More Like Gods of Mooooorrrre!

Milo here, adorning my bestest eye patch.

Over the past two-three years, DC have been putting out a select few Book and Mask sets for some of their New 52 titles. Me, being the sucka for collectables I am, have been lapping them up since Christmas, when I got Death Of The Family. Since then, I’ve gotten my hands on this lil’ beaut.

As I’ve only been reading them for about 3/4 years, I’m a relatively recent comic book fan, compared to some. This means I’m still catching up with the classics and I don’t really have time for new ones. Nevertheless, when you bundle a mask with anything, chances are I’m gonna buy it.

When I purchased this tingaling, I won’t lie, it was mainly for the mask, so I wasn’t expecting much from the book. However, though it wasn’t anything revolutionary, it was chockablock with enough action to substantially fill a baguette.

The story was a lot more than I bargained for, actually. Where I was expecting a straightforward “Oi! Deathstroke! Kill them buggers!”, instead, I was treated by a pretty original story of revenge, with clear motivations and a few little twists and surprises on the way. Slade “My own parody’s better than me” Wilson, the one-eyed assassin you know and love, is on one of his standard missions when he is damaged beyond even what his accelerated healing can repair. Stumbling into the care of a man indebted to him, he passes out. He awakens a brand new man, literally. Slade is now in a new body with some jacked up memories, a guy with a red “F” on his face, some children being poorly protected and some mentalist with a robot mask.

Image result for deathstroke gods of war


Overall, I was impressed, maybe even a little overwhelmed, by the complexity of the story. Writer Tony S. Daniel included an asstonne of characters which did lead to me having to backtrack a couple of pages every now and then. Moreover, some of the dialogue was a bit, how shall I say? Kill me now. The one and only offender of this was Harley Quinn, who makes an appearance in the final act. Like her iteration in Suicide Squad (the movie), Harley Quinn is never without anything to say, which gets grating when Daniel ran out of ideas for things for her to say, leading to her saying “cray”, kill. Me. Now. Apart from that, though, it was your standard mix of inner monologue and super spy talk that almost no-one can understand.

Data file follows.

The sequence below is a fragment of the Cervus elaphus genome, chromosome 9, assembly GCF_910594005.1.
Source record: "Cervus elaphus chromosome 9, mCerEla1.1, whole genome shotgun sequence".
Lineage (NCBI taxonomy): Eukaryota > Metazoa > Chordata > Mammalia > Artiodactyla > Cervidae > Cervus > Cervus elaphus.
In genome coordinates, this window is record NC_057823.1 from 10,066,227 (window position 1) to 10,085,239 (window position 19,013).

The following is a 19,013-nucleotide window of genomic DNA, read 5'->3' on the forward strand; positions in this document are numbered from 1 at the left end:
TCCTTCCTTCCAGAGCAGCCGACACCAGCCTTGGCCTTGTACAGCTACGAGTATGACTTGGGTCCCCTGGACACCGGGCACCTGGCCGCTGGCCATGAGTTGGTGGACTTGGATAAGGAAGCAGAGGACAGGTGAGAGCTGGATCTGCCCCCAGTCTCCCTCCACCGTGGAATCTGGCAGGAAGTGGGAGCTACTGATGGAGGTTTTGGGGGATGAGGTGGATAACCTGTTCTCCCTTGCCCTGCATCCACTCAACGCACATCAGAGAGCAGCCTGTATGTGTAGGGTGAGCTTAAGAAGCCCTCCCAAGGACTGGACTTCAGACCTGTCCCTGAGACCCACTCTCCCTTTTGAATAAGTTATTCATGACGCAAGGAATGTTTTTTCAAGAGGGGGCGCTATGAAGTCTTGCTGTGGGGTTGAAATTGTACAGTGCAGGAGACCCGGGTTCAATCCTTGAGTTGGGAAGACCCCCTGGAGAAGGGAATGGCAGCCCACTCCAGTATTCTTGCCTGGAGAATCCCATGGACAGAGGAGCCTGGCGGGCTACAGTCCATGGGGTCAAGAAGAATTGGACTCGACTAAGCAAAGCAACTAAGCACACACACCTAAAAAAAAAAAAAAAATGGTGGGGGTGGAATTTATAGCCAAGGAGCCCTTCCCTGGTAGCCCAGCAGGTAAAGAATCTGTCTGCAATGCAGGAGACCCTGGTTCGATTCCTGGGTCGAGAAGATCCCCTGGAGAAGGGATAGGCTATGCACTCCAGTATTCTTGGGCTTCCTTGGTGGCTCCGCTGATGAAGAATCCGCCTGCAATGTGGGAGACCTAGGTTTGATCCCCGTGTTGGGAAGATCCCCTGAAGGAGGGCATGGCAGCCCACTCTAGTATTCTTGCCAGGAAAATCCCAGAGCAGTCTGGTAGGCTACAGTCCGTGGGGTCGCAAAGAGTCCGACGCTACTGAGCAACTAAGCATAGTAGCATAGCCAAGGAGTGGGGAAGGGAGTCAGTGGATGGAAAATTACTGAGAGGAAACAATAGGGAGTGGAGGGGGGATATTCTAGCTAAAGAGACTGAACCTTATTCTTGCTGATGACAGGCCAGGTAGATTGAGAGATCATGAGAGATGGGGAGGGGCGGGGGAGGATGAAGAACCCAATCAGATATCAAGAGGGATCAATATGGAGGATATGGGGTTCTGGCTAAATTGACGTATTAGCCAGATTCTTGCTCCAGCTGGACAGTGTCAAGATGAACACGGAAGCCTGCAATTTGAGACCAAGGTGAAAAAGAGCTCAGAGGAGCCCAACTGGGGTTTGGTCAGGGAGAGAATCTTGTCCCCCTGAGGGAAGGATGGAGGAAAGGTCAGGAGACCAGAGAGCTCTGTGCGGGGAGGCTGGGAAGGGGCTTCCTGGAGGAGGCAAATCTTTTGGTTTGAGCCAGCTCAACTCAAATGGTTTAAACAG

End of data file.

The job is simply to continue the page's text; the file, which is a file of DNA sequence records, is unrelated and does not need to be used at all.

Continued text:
This is a book about a sword/gun wielding death delivery boy, however, not a stand-up comedian. “So how was the action?” I hear you cry, unleashing your anger and suspense on your grandmother’s Chia Pet, launching it at the nearby wall. Now there’s soil on the floor and she’s gotta sweep it up, you know your grandmother’s riddled with arthritis and it can’t be good for her back, either. But that’s not my problem, telling you about the action, however, is. No fear for anyone looking to be knee deep in blood n’ balls, because this book’s got ya covered. The action was explosive and more graphic than I expected, so that’s a plus, obviously.

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Finally, the artwork, also by Daniel, though somewhat generic, can’t really be faulted too much, as it’s pretty good on the whole. As I said, there isn’t anything newfangled or crazay going on, but everything that is happening is good n’ nice. However, what really got me into the book was the level of violence going on. Now, don’t get me wrong, it’s not Kick-Ass in terms of the red stuff, but I was expecting a little bit of blood here and there, not straight up beheadings. Perhaps it’s the relatively clean art style which neatens up the violence, making the effect not as raw as John Romita Jr.’s work in Kick-Ass. The inks aren’t any different. The lines are bold, as are the colours, so no complaints there either. Lettering is standard as well. It’s all just standard, good, non-offensive. Nothing standing out as sickening or triumphant.

Overall, Deathstroke: Gods Of War was a fine read. We had a good ol’ tale of vengeance, some great artwork, y’know, the works. However, there was nothing special about this story, or it’s artwork. It was perfectly enjoyable and I’d probably read it again, but I won’t be revering it any time soon, despite what the tagline at the top says, but, y’know, it was a pun.




Lots of hugs, kisses and lacerations


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